Leaders doing the personal work of educating and combating racism is the first step to leading an anti-racist business, but it only marks the beginning. Companies must address systemic issues through explicit, objective, and continual policy reform in order to move the needle to true workplace equity and fully embrace the DEI statements that they have created and shared amongst stakeholders. Like Natasha Lamb, managing partner of Arjuna Capital, says, “If you take an honest look at corporate America, outside their glossy diversity reports, structural bias for women and people of color remains as entrenched as ever.”

Tell-tale signs that your organization has some work to do is if there is a presence of wage gaps, all-white leadership, and recruitment and retention problems of employees who are black or other people of color. There is a plethora of policy reform to be done in the private sector, but at Canopy, we like to focus on four distinct parts of a good business: Leadership, Culture, Governance, and External Impact.

We acknowledge that when change happens, it can be pressured by the bottom (employees), but it must be accepted and championed by the top (leaders.) It is important to take your company’s informal practices and make it into written policy, this way it can be referenced and shared with your organization. Canopy Certified policy suggestions on company leadership include:

On a daily basis (but especially in times of high tension or extreme current events) leadership should be available and responsive to employees.

Why: Employees are turning to leaders for company direction, response, and support. That starts with having a presence that is accessible and timely. To build relationships of trust, be present year-round, not just in a stressful climate.

Examples: Working in an open office where people are physically accessible, an open-door policy, scheduling one-on-one meetings, company town-halls, meetings for feedback, electronic communication in a timely manner, and/or company wide messaging.

Practicing transparency through sharing information with all employees.

Why: In business, decisions are always being made. The first question your people will have is “why?” By being open and honest, employees will either understand, have the information for constructive conversation, or have the ability to hold the organization accountable.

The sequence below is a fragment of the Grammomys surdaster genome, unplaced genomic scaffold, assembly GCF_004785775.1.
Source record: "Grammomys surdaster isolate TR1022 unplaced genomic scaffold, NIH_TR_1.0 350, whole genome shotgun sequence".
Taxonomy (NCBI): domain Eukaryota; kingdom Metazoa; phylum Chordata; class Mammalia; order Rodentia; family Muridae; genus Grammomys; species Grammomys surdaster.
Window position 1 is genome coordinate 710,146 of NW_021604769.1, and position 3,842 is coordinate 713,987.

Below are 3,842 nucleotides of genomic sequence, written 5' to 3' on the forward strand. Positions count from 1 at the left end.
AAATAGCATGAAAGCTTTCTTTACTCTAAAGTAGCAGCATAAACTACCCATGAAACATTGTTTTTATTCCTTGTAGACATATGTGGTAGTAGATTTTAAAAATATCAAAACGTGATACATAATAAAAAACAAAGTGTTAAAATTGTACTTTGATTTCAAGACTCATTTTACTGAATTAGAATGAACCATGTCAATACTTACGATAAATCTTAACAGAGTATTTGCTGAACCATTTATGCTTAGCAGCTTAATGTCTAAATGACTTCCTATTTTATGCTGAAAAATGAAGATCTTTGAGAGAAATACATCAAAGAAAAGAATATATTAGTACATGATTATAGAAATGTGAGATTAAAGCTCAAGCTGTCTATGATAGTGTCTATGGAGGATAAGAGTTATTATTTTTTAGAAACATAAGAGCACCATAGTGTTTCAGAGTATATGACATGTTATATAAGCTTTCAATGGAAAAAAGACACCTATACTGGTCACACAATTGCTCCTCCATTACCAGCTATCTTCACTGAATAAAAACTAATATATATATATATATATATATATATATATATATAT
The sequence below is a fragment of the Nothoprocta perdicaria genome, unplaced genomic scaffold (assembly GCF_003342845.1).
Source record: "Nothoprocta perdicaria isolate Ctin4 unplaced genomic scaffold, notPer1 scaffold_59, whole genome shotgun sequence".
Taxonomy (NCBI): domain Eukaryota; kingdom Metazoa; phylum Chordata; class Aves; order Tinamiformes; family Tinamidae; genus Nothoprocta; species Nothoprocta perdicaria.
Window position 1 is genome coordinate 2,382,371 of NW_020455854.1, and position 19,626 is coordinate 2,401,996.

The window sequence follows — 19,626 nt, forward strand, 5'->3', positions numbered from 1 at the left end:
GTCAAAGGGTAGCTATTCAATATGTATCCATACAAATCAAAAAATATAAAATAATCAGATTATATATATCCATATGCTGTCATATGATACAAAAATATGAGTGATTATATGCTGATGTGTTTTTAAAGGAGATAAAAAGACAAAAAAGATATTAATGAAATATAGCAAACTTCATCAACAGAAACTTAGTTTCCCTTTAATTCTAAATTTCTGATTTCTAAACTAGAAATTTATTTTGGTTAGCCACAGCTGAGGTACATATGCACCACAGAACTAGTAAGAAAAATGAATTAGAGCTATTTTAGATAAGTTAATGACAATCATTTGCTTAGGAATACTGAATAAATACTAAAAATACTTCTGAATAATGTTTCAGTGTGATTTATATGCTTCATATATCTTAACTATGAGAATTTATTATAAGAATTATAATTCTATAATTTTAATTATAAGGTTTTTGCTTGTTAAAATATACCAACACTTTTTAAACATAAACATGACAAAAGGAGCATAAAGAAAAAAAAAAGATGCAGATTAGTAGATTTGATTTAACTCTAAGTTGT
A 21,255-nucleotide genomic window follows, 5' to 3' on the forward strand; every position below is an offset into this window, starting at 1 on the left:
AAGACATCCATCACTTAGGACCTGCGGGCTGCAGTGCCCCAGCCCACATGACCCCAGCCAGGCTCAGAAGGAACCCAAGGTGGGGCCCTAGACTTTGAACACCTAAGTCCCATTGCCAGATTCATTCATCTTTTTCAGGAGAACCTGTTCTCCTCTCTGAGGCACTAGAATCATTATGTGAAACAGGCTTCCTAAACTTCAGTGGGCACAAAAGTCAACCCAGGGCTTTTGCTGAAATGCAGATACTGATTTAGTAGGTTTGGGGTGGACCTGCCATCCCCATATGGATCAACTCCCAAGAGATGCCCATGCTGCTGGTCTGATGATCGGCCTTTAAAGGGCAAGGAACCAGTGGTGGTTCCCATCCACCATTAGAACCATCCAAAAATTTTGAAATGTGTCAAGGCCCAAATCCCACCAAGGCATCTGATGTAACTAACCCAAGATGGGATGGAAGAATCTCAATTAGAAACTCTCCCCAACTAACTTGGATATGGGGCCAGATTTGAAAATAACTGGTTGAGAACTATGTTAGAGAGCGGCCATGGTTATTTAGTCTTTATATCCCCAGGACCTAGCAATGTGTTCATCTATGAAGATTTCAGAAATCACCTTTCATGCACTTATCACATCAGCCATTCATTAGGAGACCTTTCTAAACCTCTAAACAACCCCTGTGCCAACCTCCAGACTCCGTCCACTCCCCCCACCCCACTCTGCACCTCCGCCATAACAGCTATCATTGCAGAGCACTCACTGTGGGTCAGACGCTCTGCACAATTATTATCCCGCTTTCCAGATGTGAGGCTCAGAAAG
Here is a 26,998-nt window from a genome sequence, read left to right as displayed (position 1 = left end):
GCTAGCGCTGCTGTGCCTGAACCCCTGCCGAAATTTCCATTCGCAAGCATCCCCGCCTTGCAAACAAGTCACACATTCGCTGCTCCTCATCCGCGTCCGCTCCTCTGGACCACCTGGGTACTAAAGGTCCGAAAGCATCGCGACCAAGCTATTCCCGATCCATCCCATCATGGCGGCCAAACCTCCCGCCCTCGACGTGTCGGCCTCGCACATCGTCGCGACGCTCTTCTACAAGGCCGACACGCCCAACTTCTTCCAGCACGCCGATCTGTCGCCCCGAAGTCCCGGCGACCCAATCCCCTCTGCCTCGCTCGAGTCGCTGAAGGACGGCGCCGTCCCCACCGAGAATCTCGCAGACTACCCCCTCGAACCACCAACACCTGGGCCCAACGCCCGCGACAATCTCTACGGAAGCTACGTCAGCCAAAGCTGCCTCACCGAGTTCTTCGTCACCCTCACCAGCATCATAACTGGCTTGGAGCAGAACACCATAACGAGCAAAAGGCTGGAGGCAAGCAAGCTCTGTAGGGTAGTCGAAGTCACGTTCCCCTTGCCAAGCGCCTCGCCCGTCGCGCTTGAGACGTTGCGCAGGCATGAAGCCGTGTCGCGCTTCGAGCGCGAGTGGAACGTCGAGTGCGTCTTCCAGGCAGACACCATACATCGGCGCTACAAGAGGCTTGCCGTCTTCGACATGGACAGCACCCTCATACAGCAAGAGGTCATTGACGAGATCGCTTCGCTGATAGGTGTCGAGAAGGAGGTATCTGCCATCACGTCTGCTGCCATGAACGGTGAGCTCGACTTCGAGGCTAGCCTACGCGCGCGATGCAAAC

Examples: Sharing company goals, issues, and progress on DEI, sharing vision and mission, explaining decisions and decision-making, practicing pay transparency, sharing project results, sharing strategic planning, and/or sharing company financial performance.

Soliciting employee input on company matters.

Why: As a company that embraces DEI, you will see better results by including a diverse range of opinion, making your employees feel included and empowered, and getting to the heart of equity that may be glazed over if the advocacy of others is not present.

Examples: taking employee input on benefits, business strategy and objectives, company goals and values, compensation incentive plans, hiring, new initiatives or strategies, business operations, social and environmental goals, and/or work environment

Incentivizing DEI by tying improvement to leadership performance reviews or compensation.

Why: Like all individuals, leadership can be motivated by success and recognition. Many business leaders are evaluated on the company’s financial performance, but if we are elevating DE&I, it makes sense to incentivize it, also.

Examples: Holding leadership accountable to DE&I progress on the company’s chosen metrics, EEO representation, employee engagement, employee retention, and/or social and environmental metrics (in this case, we highly suggest that community impact revolves or benefits black communities.)

Leaders are active participants involved in the community.

Why: Business leadership wields a lot of influence, both internally and externally. Consumers and community members prioritize integrity and trust. Being an active member of your community will help inform you on community issues, build community partnerships, and show your employees that you truly care.

Examples: Attend community events, leaders familiarize themselves with local black businesses and community members, participate in city council meetings, respond to local needs, serve on nonprofit boards, volunteer company space, and/or volunteer their time.

Developing direct reports and future leaders.

Why: As a leader, you have a lot of experience, skills, and gifts that you can pass along to help develop your employees and future leadership. Chances are that once upon a time, someone also invested into you. One of the most severe issues of racial injustice in the workplace is glass ceiling black professionals face when advancing their career. So when developing employees, ask yourself “Who am I investing into? Who do I advocate for when they are not in the room? Is it only people who look like me?

Examples: Advocacy, appraisal, bonding, individual development plan, introduction to professional network, mentorship, one-on-one meetings, recognition, shadowing, sponsorship*